“You don’t hold any mystery for me darling, do you mind?”
Is there anything left that one can say about Private Lives? That was my abiding feeling on leaving the final show in Chichester Festival Theatre’s 2012 programme despite having had an immensely enjoyable time. The show has proved to be one of Noël Coward’s enduring successes with productions continuing to regularly bless our stages – Kim Cattrall and Matthew Macfadyen brought it to the West End a couple of years ago – as they dance the timeless dance of irresistible couple Elyot and Amanda.
The chemistry in Jonathan Kent’s production is palpable with the nigh-on perfect casting of Anna Chancellor and Toby Stephens. Chancellor, always a fearsomely good actress, brings a fulsome depth to bear which never lets us forget that there is a lifetime of love and loss that underlies all the comic business which occurs when the divorced couple meet accidentally on a hotel balcony, whilst both on their honeymoons with new partners. And Toby Stephens brings an unexpectedly delicious levity to his Elyot, public schoolboy through and through but charmingly warm too and both display perfect comic precision.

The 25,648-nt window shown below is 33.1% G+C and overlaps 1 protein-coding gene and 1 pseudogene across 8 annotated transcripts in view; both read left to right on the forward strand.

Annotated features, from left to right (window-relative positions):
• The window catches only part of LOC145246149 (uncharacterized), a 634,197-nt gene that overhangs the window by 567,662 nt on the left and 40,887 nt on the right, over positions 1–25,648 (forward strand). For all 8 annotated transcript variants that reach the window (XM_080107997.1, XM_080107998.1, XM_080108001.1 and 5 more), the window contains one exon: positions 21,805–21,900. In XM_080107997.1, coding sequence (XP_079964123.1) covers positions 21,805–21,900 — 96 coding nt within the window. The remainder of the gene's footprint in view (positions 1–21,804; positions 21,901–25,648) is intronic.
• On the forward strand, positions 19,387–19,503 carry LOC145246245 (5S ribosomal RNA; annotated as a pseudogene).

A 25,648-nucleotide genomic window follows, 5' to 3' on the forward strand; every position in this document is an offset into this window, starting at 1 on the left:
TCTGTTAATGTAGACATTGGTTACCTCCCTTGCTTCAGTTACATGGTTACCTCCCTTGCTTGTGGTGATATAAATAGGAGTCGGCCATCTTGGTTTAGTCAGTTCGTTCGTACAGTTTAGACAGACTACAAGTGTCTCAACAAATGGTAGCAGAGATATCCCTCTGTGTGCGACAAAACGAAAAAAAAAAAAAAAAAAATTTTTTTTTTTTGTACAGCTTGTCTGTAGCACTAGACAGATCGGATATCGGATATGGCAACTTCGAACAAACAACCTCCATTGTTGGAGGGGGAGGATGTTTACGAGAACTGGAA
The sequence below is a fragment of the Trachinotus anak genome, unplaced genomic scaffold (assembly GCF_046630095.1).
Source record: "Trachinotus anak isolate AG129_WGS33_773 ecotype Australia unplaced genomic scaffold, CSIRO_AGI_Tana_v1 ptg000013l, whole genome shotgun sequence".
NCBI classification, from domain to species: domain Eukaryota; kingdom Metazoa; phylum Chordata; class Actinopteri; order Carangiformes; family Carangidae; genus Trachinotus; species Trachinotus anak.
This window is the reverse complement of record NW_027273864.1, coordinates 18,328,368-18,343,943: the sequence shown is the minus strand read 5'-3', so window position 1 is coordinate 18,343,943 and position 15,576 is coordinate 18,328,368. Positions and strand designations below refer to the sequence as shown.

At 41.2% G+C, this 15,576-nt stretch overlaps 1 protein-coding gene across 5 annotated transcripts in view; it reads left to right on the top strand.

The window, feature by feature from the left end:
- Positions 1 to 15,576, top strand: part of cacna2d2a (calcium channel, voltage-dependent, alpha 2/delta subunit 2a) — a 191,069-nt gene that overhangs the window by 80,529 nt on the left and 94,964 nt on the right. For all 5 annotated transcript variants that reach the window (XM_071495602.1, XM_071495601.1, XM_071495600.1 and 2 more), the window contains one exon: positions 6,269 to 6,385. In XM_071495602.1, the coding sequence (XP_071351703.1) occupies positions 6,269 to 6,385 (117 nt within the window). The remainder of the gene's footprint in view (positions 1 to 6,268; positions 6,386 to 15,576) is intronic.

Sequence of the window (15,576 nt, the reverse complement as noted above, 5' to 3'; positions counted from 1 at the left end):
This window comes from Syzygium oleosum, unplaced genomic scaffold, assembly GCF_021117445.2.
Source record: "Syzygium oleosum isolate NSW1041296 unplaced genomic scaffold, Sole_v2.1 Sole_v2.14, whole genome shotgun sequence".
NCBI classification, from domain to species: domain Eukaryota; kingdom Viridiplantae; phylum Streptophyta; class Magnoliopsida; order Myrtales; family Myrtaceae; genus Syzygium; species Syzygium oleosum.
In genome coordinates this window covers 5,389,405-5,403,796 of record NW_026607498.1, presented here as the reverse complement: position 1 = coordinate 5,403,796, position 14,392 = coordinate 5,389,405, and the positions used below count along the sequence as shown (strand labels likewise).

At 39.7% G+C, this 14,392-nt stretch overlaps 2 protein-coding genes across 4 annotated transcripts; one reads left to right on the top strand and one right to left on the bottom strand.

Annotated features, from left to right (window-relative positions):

They’re very well supported by their new spouses – Anthony Calf and Stephens’ real-life wife, Anna-Louise Plowman (who as it turns out, I still haven’t forgiven for being annoying beyond belief in Holby City…) – and Maggie McCarthy’s maid. It all looks a dream in the Minerva, thanks to Anthony Ward’s designs, and the overall impact is so good that one suspects if schedules work out, this could easily make the leap into the West End.
So an excellent piece of theatre all round which has gone a long way to restoring my faith in Coward, after a deeply uninspiring experience at the recent Hay Fever in the West End. Part of me wonders though if Coward is a little over-produced here – perhaps less so with Private Lives, whose explorations of couples and the masks we all wear to simply get along in life remain timeless and at times exceptionally funny – but generally as a playwright, he does seem a little resistant to different interpretations and so there is rarely that revelatory kick of finding something new in the familiar. But rest assured that Stephens and Chancellor provide it here.